The study found that whilst there was an increase in prescriptions, the type of drug administered had changed. Those for tryclics which are considered to be moderately effective for this age group fell by 30 percent, whereas prescriptions for SSRIs had risen tenfold.
Last year the UK drug regulatory agency, the Medicines and Healthcare Products Regulatory Agency (MHRA), advised that SSRIs should not generally be used on anyone younger than 18. In September, a committee of the US Food and Drug Administration (FDA) recommended that they should come with a “black box” warning, indicating that they have serious side effects. Earlier this year the State Attorney of New York sued the manufacturers of Seroxat for “persistent fraud” in concealing unfavourable findings about the drug’s effects.
Writing in the recent edition of the UK Mental Health charity’s Young Minds magazine on the SSRI Saga, Jerome Burne explains that concerns about dangerous side effects dates back to 1990. However, the big change as far as prescribing SSRIs to children came last year when Glaxo Smith Kline (GSK) applied to the UK regulators to have Seroxat licensed for use on children, rather than just being prescribed at a physician’s discretion. To support its claim, GSK supplied data from clinical trials, but the FDA recommended that SSRIs not be prescribed to anyone under 18 on the grounds that the evidence indicated that they actually doubled the risk of depressed teenagers committing suicide.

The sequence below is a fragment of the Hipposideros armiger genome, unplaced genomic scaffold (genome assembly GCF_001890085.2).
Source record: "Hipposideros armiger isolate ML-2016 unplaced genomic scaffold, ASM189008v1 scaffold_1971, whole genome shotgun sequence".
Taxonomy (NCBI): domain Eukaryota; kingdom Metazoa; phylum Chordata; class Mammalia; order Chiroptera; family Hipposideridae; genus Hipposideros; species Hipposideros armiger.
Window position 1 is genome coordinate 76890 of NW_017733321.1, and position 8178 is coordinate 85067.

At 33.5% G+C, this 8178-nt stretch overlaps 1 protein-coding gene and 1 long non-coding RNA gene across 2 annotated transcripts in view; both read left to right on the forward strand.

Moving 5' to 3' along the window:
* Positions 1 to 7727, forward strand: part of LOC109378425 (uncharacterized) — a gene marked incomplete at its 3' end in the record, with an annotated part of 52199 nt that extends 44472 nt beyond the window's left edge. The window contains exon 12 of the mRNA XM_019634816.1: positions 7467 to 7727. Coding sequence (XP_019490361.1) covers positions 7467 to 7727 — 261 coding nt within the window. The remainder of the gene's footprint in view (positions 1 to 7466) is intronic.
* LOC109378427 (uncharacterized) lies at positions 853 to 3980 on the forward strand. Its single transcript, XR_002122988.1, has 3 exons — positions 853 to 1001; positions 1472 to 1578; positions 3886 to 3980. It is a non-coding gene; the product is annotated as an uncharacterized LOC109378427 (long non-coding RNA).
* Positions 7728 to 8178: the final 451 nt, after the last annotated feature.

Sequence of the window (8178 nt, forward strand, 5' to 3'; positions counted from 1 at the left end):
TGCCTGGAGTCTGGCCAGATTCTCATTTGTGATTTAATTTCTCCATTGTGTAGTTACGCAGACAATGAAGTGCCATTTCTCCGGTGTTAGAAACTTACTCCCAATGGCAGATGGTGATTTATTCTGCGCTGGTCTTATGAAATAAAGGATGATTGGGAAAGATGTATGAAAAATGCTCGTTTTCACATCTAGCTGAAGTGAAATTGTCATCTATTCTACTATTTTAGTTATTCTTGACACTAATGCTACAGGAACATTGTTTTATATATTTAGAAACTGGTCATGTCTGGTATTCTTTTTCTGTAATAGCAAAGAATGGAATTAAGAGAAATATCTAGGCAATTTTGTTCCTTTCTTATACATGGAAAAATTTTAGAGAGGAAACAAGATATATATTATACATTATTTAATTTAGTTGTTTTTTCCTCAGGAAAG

Burne reports that Doctor Andre Mosholder, an officer in the FDA office of drug safety who had examined all the data in 22 studies involving nine different SSRIs and a total of 4,250 children, found that 74 of the 2,298 children taking antidepressants had a “suicide related event” compared with 34 for the 1,952 taking a placebo. It should be noted that this data was only accepted after a fierce internal battle.
Opponents of the cautious approach to the use of SSRIs on children argue that it is preferable to have two to three out of every 100 involved in a suicidal event than the 15 percent of teenagers with untreated depression who commit suicide.
New SSRIs are constantly being developed in the lucrative market for antidepressants. As increasing social inequality exacerbates social pressures on children, adolescents and their families, a pharmaceutical solution to mental ill health is usually the only route on offer. It is acknowledged by many doctors that a psychological approach is the preferred first line option, but waiting lists for formal psychotherapy are often so excessive that doctors resort to medication.
Dr Ian Wong, director of the Institute of Child Health who carried out the trials, has explained that whilst there is “an element of better recognition of child and adolescent mental ill health,” doctors would use antidepressant medications because of the lack of availability of other options, such as psychotherapy.
Commenting on a study on the rise of mental illness amongst adolescents in the UK, Dr Andrew McCulloch of the Mental Health Foundation said, “The MHF research puts the cost of mental illness in the UK at £93 billion a year, and it is rising. The cost of mental illness is greater than the total cost of crime, larger than the total spent on the NHS and social services, yet just under 12 percent of all spending on health and social care is devoted to mental health services.”